By Karandeep Lidder, Student-at-Law
As the COVID-19 pandemic endures and a possible second lockdown looms, a consequence that will likely follow is a recession that will bring about a wave of bankruptcies of small and medium size businesses. Although the federal and provincial governments have rolled out the Canada Emergency Commercial Rent Assistance (“CECRA”) to provide businesses commercial rent relief, many have criticized this assistance and other efforts as falling fall short of what is required to save these businesses from bankruptcy.
So what should commercial landlords be concerned about as these economic consequences unfold? Commercial landlords will need to be aware of their rights in case a commercial tenant enters bankruptcy. This article aims to offer some insight into what a landlord can expect in such a situation.
Landlords have rights to seize and sell assets owned by a tenant located on the leased premises to satisfy any rent in arrears or claims of damages to the leased premises. However, under section 136(1)(f) of the Bankruptcy and Insolvency Act (“BIA”), distraint rights are converted into a preferred claim on bankruptcy for up to three months of arrears and three months of accelerated rent (if the lease contains an acceleration clause). Landlords can therefore attempt to collect these amounts up to the realizable value of the assets on the premises.
Amongst the parties a landlord’s preferred claim is subordinate to are:
The rights of these parties are not absolute against the landlord’s distraint rights. For example, secured creditors can only assert a claim up to the value of security. Any remaining equity in the secured property belonging to a tenant may be distrained by the landlord. If secured property is subject to a conditional sales agreement, which reserves title to the supplier, a landlord may not distrain this property. However, a landlord could pay any remaining payments under the agreement and assume the tenant’s equity in this property.
Landlords should be aware that a creditor can displace a landlord’s distraint rights by seeking a stay of distraint rights if the tenant is under court-ordered receivership. A creditor can also bring an application for bankruptcy against the tenant under which the creditor can seek to terminate a landlord’s distraint rights. Landlords should also be aware that if they terminate the lease, they have no right to distraint.
In the case of a s.427 Bank Act security, which transfers title in property to a bank or other institutional lender, the security only takes priority over a landlord’s distraint rights if the security attached to the property before rent arrears arose. If this security attached after arrears arose, the landlord’s distraint rights have priority.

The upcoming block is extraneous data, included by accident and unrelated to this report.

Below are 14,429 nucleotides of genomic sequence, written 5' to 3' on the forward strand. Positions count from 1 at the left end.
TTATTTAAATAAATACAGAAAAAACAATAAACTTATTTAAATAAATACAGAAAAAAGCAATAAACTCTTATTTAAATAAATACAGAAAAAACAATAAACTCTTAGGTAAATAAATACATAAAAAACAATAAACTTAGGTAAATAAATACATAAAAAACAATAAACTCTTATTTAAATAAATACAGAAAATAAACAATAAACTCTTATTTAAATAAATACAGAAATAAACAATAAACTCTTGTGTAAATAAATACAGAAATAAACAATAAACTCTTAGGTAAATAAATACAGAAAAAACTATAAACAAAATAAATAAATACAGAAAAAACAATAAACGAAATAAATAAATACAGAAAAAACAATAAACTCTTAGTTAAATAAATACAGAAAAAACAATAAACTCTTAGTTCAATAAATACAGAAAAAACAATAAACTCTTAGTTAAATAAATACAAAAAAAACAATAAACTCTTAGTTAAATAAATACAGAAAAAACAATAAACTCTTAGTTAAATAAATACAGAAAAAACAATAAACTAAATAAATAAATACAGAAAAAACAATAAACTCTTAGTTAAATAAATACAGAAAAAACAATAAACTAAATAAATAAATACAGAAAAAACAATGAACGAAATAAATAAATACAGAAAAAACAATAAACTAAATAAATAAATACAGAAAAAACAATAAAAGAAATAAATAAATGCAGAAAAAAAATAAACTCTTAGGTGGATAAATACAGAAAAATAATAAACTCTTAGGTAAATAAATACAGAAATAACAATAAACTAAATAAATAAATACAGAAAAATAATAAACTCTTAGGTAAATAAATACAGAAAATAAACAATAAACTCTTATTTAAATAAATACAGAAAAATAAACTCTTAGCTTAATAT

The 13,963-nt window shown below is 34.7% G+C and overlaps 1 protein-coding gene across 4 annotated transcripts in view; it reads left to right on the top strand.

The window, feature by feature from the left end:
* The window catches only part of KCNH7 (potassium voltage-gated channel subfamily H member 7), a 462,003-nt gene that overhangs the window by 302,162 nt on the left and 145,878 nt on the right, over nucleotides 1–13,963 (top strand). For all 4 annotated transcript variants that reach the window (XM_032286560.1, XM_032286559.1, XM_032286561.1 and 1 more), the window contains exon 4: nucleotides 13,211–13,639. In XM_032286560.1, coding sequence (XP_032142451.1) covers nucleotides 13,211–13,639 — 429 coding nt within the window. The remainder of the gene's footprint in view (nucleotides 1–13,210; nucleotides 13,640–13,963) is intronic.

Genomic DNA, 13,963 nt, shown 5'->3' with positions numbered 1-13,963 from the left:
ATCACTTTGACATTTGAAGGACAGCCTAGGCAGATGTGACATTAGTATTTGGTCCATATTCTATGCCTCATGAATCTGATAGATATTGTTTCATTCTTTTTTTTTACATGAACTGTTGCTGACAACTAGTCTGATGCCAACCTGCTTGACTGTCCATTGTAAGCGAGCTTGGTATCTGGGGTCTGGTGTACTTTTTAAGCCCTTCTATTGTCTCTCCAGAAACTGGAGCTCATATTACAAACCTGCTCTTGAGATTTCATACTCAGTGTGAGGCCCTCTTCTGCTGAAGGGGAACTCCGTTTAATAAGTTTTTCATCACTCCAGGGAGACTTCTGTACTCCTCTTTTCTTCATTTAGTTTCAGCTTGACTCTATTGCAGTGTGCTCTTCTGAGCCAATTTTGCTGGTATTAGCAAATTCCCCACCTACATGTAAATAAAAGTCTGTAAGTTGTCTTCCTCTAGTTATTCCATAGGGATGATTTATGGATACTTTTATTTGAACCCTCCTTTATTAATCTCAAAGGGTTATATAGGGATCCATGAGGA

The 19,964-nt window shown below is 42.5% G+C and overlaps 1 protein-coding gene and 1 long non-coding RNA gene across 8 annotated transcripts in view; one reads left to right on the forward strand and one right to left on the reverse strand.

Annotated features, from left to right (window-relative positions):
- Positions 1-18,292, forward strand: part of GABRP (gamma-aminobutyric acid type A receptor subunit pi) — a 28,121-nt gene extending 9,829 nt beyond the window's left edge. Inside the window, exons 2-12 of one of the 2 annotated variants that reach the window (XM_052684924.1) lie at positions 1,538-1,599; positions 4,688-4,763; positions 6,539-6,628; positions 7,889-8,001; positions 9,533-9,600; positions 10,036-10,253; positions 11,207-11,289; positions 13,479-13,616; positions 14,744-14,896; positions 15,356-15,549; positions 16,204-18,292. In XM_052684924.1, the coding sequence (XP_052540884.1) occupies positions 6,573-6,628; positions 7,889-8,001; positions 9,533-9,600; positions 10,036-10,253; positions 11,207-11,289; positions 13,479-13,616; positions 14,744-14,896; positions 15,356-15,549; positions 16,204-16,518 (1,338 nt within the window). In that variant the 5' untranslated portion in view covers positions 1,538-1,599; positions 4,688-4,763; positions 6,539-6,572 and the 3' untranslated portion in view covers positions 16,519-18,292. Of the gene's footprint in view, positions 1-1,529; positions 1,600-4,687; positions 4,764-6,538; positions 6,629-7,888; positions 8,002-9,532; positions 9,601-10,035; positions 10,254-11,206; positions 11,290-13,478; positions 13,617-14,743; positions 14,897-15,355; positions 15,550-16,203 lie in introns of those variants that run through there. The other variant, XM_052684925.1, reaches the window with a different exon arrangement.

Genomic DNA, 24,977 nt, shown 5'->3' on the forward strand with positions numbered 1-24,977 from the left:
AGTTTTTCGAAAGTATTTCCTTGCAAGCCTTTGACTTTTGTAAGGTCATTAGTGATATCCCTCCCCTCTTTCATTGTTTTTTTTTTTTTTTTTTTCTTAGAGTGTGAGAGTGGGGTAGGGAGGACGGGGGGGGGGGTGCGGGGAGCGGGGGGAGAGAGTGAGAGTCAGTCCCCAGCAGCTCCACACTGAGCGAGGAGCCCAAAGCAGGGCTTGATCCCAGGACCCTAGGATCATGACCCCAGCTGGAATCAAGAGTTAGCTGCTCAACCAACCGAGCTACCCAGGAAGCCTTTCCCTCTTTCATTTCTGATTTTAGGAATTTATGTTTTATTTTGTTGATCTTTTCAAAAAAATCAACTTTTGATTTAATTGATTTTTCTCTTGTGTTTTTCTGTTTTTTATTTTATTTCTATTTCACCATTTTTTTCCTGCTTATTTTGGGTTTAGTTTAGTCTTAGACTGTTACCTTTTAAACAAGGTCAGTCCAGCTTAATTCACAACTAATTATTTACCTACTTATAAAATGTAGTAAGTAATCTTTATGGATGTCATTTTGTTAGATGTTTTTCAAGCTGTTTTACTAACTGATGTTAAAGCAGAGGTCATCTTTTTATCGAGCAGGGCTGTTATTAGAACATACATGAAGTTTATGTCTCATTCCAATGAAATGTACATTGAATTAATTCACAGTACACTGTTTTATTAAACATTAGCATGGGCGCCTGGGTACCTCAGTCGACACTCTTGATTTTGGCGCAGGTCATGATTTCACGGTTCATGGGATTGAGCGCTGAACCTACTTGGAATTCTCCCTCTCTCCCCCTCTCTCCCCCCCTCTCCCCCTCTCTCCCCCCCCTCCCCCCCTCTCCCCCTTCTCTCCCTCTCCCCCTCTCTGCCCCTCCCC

Timing is important to distraint rights in other ways. For example, if a landlord distrains property and sells it before the tenant is in bankruptcy, the landlord may keep the proceeds. However, if the landlord does not exercise their distraint rights by the time the tenant is in bankruptcy, by either not selling distrained property or by virtue of not having received the proceeds yet, the property or proceeds must be handed over to the trustee-in-bankruptcy or a secured creditor with priority minus the landlord’s cost of seizure as per s.73(4) of the BIA.
Section 38(2) of the Commercial Tenancies Act (“CTA”) allows a trustee-in-bankruptcy to occupy premises leased by a bankrupt tenant for up to three months, even if the tenant is in arrears, to take inventory and liquidate assets. During occupation, a trustee must pay occupation rent, which is the equivalent of the monthly rent payable under the lease. After three months of occupation, a trustee must elect to either retain or disclaim the lease (ss.38-39, CTA).
If the trustee disclaims the lease, then a landlord can claim preferred creditor status as discussed previously. Any accelerated rent payments (if there is an acceleration clause in the lease) made by a trustee are credited against the amount payable by the trustee for occupation rent.
Once a trustee disclaims the lease, a landlord can no longer claim rent for the remainder of the lease term as, once disclaimed, all rights and obligations under the lease become terminated. If the trustee retains the lease, they must pay any outstanding arrears.
A trustee can also assign the lease for value. Generally, a trustee must obtain the landlord’s consent to do so. However, if a landlord refuses to provide their consent, the trustee can seek a court order to assign the lease if the proposed assignee agrees to fulfill the terms and obligations under the lease. Landlords should be aware that the trustee’s right to assign the lease supersedes the landlord’s right to terminate it. Under s.38(2) of the CTA, a trustee can assign the lease even if the lease itself prohibits assignment without the landlord’s consent. Before they can bring an application to court to force assignment of the lease without the landlord’s consent, a trustee must pay all arrears.
The lawyers at Chand Snider LLP can assist landlords in drafting lease agreements that anticipate the issues outlined in this article in order to preserve their distraint rights as fully as possible. Our lawyers can also assist and guide landlords through the legal processes outlined above should they be initiated and affect a commercial property or lease.
Often times, there is opportunity to negotiate arrangements with creditors to ensure that the landlord is able to obtain some relief for unpaid rent without recourse by either party to the courts. Other times, a landlord will require an expert litigator, like those at Chand Snider LLP, to resist efforts by creditors to displace or terminate their distraint rights. Whether negotiations or litigation is anticipated, landlords can trust our firm to understand their needs and protect and further their rights.Back to News / Articles